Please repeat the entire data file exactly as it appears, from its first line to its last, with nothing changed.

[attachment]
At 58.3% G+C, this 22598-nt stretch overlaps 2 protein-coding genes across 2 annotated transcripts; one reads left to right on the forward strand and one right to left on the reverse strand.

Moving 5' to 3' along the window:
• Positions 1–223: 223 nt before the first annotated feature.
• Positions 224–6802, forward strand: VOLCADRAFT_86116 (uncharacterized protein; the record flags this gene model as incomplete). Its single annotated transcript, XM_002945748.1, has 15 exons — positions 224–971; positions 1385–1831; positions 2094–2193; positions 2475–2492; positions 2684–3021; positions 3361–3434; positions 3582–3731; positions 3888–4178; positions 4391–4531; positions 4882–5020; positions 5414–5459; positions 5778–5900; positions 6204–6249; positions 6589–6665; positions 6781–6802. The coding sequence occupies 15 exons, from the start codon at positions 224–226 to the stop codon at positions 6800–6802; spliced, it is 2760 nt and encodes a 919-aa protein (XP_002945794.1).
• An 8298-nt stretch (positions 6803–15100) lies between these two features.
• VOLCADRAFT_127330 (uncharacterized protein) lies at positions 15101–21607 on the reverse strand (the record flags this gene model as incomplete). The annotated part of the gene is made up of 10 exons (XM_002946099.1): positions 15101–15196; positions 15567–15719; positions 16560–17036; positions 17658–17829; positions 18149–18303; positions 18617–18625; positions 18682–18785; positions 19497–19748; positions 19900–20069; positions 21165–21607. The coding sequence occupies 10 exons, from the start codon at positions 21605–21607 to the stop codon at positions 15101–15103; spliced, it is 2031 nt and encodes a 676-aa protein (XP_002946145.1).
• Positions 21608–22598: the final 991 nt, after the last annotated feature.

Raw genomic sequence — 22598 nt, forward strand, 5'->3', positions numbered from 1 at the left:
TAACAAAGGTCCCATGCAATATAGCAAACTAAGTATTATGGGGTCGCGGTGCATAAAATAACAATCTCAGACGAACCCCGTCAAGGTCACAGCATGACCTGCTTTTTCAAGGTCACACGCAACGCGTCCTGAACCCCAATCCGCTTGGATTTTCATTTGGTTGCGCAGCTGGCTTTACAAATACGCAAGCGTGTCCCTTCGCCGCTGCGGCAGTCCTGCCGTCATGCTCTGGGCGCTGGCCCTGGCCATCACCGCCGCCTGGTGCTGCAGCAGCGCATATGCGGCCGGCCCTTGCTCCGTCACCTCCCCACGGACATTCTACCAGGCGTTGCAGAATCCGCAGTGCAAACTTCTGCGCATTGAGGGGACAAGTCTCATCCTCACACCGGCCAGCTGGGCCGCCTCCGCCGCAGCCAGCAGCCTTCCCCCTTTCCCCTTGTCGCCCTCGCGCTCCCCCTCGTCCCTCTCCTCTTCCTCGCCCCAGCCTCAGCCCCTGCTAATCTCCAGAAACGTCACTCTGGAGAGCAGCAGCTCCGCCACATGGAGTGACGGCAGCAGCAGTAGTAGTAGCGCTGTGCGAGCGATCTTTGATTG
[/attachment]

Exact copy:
At 58.3% G+C, this 22598-nt stretch overlaps 2 protein-coding genes across 2 annotated transcripts; one reads left to right on the forward strand and one right to left on the reverse strand.

Moving 5' to 3' along the window:
• Positions 1–223: 223 nt before the first annotated feature.
• Positions 224–6802, forward strand: VOLCADRAFT_86116 (uncharacterized protein; the record flags this gene model as incomplete). Its single annotated transcript, XM_002945748.1, has 15 exons — positions 224–971; positions 1385–1831; positions 2094–2193; positions 2475–2492; positions 2684–3021; positions 3361–3434; positions 3582–3731; positions 3888–4178; positions 4391–4531; positions 4882–5020; positions 5414–5459; positions 5778–5900; positions 6204–6249; positions 6589–6665; positions 6781–6802. The coding sequence occupies 15 exons, from the start codon at positions 224–226 to the stop codon at positions 6800–6802; spliced, it is 2760 nt and encodes a 919-aa protein (XP_002945794.1).
• An 8298-nt stretch (positions 6803–15100) lies between these two features.
• VOLCADRAFT_127330 (uncharacterized protein) lies at positions 15101–21607 on the reverse strand (the record flags this gene model as incomplete). The annotated part of the gene is made up of 10 exons (XM_002946099.1): positions 15101–15196; positions 15567–15719; positions 16560–17036; positions 17658–17829; positions 18149–18303; positions 18617–18625; positions 18682–18785; positions 19497–19748; positions 19900–20069; positions 21165–21607. The coding sequence occupies 10 exons, from the start codon at positions 21605–21607 to the stop codon at positions 15101–15103; spliced, it is 2031 nt and encodes a 676-aa protein (XP_002946145.1).
• Positions 21608–22598: the final 991 nt, after the last annotated feature.

Raw genomic sequence — 22598 nt, forward strand, 5'->3', positions numbered from 1 at the left:
TAACAAAGGTCCCATGCAATATAGCAAACTAAGTATTATGGGGTCGCGGTGCATAAAATAACAATCTCAGACGAACCCCGTCAAGGTCACAGCATGACCTGCTTTTTCAAGGTCACACGCAACGCGTCCTGAACCCCAATCCGCTTGGATTTTCATTTGGTTGCGCAGCTGGCTTTACAAATACGCAAGCGTGTCCCTTCGCCGCTGCGGCAGTCCTGCCGTCATGCTCTGGGCGCTGGCCCTGGCCATCACCGCCGCCTGGTGCTGCAGCAGCGCATATGCGGCCGGCCCTTGCTCCGTCACCTCCCCACGGACATTCTACCAGGCGTTGCAGAATCCGCAGTGCAAACTTCTGCGCATTGAGGGGACAAGTCTCATCCTCACACCGGCCAGCTGGGCCGCCTCCGCCGCAGCCAGCAGCCTTCCCCCTTTCCCCTTGTCGCCCTCGCGCTCCCCCTCGTCCCTCTCCTCTTCCTCGCCCCAGCCTCAGCCCCTGCTAATCTCCAGAAACGTCACTCTGGAGAGCAGCAGCTCCGCCACATGGAGTGACGGCAGCAGCAGTAGTAGTAGCGCTGTGCGAGCGATCTTTGATTG